The Greek work for Saviour is Soter, meaning deliverer. To deliver from danger and death is the purpose of intent and the supreme significance of Biblical salvation. To deliver means to rescue and to defend, both morally and physically, as opposed to being lost and destroyed. And to deliver and save is the herculean task of a Saviour. To save is to revive and retrieve and reawaken to life and health and wholeness.

The Philadelphia 76ers are in dire need of a Saviour. My Sixers are desperate for deliverance. And the City of Brotherly Love is in dreadful need of some real relief and release. And Ben Simmons may well be just what “The Dr.” ordered.

Simmons No 1 Pick

The last time the Sizers had the No. 1 pick was 20 years ago. Then, as it is hoped now, the No. 1 pick became a Saviour of sorts, and went on to become Philly’s favorite son: Allen Iverson. “AI” didn’t win an NBA championship, but he was named the NBA Rookie of the Year in the 1996–97 season. Iverson was also the NBA MVP for the 2000-2001 season, and just this year he was voted into the NBA Hall of Fame.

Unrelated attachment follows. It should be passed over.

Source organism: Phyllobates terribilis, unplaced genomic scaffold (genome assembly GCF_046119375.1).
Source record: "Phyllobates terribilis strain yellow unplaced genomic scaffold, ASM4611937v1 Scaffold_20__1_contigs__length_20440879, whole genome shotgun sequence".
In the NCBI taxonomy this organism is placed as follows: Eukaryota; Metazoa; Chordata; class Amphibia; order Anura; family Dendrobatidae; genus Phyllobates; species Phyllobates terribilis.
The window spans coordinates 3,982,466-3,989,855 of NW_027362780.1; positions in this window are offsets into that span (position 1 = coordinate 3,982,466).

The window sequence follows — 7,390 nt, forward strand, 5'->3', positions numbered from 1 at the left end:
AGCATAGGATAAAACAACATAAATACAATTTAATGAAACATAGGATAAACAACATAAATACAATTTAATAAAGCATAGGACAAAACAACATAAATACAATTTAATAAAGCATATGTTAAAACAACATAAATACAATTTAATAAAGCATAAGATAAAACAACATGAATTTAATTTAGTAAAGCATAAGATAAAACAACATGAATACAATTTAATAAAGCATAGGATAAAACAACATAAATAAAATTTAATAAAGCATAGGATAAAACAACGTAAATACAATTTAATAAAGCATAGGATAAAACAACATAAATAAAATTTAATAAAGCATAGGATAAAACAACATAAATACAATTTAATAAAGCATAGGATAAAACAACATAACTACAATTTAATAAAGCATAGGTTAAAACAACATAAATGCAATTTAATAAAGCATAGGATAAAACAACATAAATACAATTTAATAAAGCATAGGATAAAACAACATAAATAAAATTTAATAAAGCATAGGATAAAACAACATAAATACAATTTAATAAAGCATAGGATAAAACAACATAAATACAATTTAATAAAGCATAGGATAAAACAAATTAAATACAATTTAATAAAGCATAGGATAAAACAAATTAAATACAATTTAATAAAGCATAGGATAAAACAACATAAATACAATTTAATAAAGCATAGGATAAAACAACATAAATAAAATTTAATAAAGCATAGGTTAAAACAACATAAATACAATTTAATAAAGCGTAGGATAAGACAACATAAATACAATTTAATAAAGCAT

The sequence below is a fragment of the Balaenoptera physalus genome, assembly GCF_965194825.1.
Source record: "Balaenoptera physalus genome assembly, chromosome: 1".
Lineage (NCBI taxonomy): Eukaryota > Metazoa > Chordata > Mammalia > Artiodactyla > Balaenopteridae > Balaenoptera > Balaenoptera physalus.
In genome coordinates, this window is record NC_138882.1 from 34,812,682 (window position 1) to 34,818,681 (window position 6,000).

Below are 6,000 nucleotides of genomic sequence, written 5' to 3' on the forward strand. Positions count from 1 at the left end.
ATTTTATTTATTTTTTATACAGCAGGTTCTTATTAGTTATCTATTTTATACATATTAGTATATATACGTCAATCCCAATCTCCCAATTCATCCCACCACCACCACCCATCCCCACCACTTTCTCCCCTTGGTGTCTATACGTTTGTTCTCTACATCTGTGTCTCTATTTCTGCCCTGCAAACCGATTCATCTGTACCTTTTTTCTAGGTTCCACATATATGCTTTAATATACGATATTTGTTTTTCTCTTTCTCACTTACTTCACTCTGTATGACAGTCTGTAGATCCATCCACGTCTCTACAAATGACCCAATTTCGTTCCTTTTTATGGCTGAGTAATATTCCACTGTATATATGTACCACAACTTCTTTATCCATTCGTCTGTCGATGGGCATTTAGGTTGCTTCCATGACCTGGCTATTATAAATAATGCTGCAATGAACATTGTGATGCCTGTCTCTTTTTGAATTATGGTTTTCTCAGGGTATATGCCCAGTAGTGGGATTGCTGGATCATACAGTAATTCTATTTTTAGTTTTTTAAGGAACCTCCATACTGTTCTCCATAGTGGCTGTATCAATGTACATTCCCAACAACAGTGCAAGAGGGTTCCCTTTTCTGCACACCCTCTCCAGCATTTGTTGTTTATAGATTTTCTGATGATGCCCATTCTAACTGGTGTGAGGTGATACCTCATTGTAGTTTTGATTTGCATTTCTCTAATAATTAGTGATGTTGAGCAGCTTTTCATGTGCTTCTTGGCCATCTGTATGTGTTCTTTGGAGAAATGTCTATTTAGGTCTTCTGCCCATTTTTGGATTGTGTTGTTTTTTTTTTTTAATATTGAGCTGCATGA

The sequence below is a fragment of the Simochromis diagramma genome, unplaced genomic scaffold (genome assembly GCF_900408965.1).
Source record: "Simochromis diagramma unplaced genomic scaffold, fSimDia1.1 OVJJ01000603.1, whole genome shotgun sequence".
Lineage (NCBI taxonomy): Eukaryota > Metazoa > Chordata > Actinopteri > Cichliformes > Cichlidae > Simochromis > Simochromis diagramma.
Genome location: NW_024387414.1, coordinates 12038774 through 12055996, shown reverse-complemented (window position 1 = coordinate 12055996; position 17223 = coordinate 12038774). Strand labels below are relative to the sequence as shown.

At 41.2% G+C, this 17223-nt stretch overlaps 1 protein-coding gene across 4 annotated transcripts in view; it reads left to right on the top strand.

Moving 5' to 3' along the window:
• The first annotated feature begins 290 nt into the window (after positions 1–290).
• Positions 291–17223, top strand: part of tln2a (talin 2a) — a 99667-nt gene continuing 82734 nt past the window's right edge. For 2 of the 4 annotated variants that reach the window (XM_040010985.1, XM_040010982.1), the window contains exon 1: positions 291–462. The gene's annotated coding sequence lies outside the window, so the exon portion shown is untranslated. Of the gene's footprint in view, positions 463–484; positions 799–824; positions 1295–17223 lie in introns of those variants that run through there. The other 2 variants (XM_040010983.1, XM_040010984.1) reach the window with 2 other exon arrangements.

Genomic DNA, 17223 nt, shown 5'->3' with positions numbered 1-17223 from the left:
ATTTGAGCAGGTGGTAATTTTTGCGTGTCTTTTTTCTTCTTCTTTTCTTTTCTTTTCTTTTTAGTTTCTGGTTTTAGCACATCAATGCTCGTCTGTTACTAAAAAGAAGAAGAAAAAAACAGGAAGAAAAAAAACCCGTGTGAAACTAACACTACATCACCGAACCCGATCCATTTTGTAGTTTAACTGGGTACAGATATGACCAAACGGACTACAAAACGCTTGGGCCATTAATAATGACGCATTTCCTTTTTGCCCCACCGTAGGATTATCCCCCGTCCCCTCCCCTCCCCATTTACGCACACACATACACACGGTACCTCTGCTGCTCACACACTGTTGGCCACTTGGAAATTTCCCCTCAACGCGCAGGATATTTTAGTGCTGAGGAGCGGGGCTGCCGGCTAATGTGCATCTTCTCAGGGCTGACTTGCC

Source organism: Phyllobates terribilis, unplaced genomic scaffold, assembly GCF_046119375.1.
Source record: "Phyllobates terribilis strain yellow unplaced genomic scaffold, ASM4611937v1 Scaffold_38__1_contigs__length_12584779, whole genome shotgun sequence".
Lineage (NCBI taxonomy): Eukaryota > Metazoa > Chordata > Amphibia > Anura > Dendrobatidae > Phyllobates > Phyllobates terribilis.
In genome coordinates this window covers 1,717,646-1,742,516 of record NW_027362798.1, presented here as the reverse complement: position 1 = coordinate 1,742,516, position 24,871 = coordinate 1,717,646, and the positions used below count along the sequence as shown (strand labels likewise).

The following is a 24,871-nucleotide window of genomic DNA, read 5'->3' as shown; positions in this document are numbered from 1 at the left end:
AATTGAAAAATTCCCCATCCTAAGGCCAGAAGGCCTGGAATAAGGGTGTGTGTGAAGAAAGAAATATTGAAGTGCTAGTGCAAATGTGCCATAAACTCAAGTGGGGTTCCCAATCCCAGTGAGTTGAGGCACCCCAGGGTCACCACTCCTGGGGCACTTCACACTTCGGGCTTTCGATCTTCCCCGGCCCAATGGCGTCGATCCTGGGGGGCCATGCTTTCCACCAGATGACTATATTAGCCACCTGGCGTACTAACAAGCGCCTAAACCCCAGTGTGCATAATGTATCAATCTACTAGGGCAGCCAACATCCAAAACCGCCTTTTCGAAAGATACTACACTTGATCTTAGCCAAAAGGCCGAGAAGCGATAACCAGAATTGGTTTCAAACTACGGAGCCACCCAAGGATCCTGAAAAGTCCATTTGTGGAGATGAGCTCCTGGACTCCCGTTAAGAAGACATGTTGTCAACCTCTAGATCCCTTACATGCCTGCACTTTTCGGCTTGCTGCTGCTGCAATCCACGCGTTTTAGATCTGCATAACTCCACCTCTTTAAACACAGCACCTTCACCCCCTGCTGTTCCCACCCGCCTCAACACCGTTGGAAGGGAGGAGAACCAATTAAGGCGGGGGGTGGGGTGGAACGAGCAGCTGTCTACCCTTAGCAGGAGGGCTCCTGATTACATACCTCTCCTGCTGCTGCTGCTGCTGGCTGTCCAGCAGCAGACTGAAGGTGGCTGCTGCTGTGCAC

So can this kid do it? Can Ben Simmons deliver? Only time will tell. For tonight, Draft Night, hope springs eternal. The city and the fans feel and sense that their redemption draweth nigh. Just like Moses arriving in Egypt to deliver the children of Israel from the clutches of Pharaoh, Jesus came and delivered all who believe in Him from the power of sin and shame.

Victory and triumph are feelings that are sewn into our circulatory system and are dyed into our DNA. The craving to be first and not last is seeded deep in our soul and is planted firmly in our spirit. And so the sports analogy of salvation for a franchise and a fan base long lost in losing is absolutely apropos.

As a Philly fan, I long for another glorious season of winning and ruling and dominating in ANY sport, so why not start with roundball? So, to the Philly faithful, sports salvation is here. And for everyone else, if you want to be saved, salvation is yours for the asking.


Will Steph Curry Bounce Back?


Steph Curry will bounce back, right? I mean, he was the 2016 NBA regular season Unanimous MVP. His team won 73 games. His fans fully expected him to do something heroic or herculean, especially in Game 7, in order to win another title. Unfortunately, Steph and his team went down to the wire, only to lose in the last minute. And just like Draymond Green said, losing the way they lost hurt something awful. His exact words were “this one stings . . . and it’s supposed to.”

Jason Keidel from CBS sports said this: “Since Stephen Curry’s rise was so quick and acute, we haven’t had a chance to find any flaws in his game. Not only did he become the NBA’s darling, the Currys became the first family of basketball. Now he gets a mouthful of the bitter, abject analysis that has dogged LeBron for a decade.